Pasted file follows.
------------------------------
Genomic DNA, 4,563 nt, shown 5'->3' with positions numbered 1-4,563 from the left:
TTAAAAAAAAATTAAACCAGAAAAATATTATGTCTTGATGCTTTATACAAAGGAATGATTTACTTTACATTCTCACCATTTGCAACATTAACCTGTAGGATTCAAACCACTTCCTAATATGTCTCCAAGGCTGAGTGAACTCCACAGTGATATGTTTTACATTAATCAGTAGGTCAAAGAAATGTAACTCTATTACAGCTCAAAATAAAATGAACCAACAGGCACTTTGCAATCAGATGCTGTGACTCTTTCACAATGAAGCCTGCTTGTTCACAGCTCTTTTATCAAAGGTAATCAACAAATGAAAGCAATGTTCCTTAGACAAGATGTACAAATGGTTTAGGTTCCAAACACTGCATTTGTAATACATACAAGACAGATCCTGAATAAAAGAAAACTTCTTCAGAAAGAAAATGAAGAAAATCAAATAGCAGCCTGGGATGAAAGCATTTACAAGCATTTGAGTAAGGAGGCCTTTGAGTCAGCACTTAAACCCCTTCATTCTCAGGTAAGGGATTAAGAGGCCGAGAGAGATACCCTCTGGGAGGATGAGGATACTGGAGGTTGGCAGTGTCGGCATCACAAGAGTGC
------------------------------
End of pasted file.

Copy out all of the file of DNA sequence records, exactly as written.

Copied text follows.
Genomic DNA, 4,563 nt, shown 5'->3' with positions numbered 1-4,563 from the left:
TTAAAAAAAAATTAAACCAGAAAAATATTATGTCTTGATGCTTTATACAAAGGAATGATTTACTTTACATTCTCACCATTTGCAACATTAACCTGTAGGATTCAAACCACTTCCTAATATGTCTCCAAGGCTGAGTGAACTCCACAGTGATATGTTTTACATTAATCAGTAGGTCAAAGAAATGTAACTCTATTACAGCTCAAAATAAAATGAACCAACAGGCACTTTGCAATCAGATGCTGTGACTCTTTCACAATGAAGCCTGCTTGTTCACAGCTCTTTTATCAAAGGTAATCAACAAATGAAAGCAATGTTCCTTAGACAAGATGTACAAATGGTTTAGGTTCCAAACACTGCATTTGTAATACATACAAGACAGATCCTGAATAAAAGAAAACTTCTTCAGAAAGAAAATGAAGAAAATCAAATAGCAGCCTGGGATGAAAGCATTTACAAGCATTTGAGTAAGGAGGCCTTTGAGTCAGCACTTAAACCCCTTCATTCTCAGGTAAGGGATTAAGAGGCCGAGAGAGATACCCTCTGGGAGGATGAGGATACTGGAGGTTGGCAGTGTCGGCATCACAAGAGTGC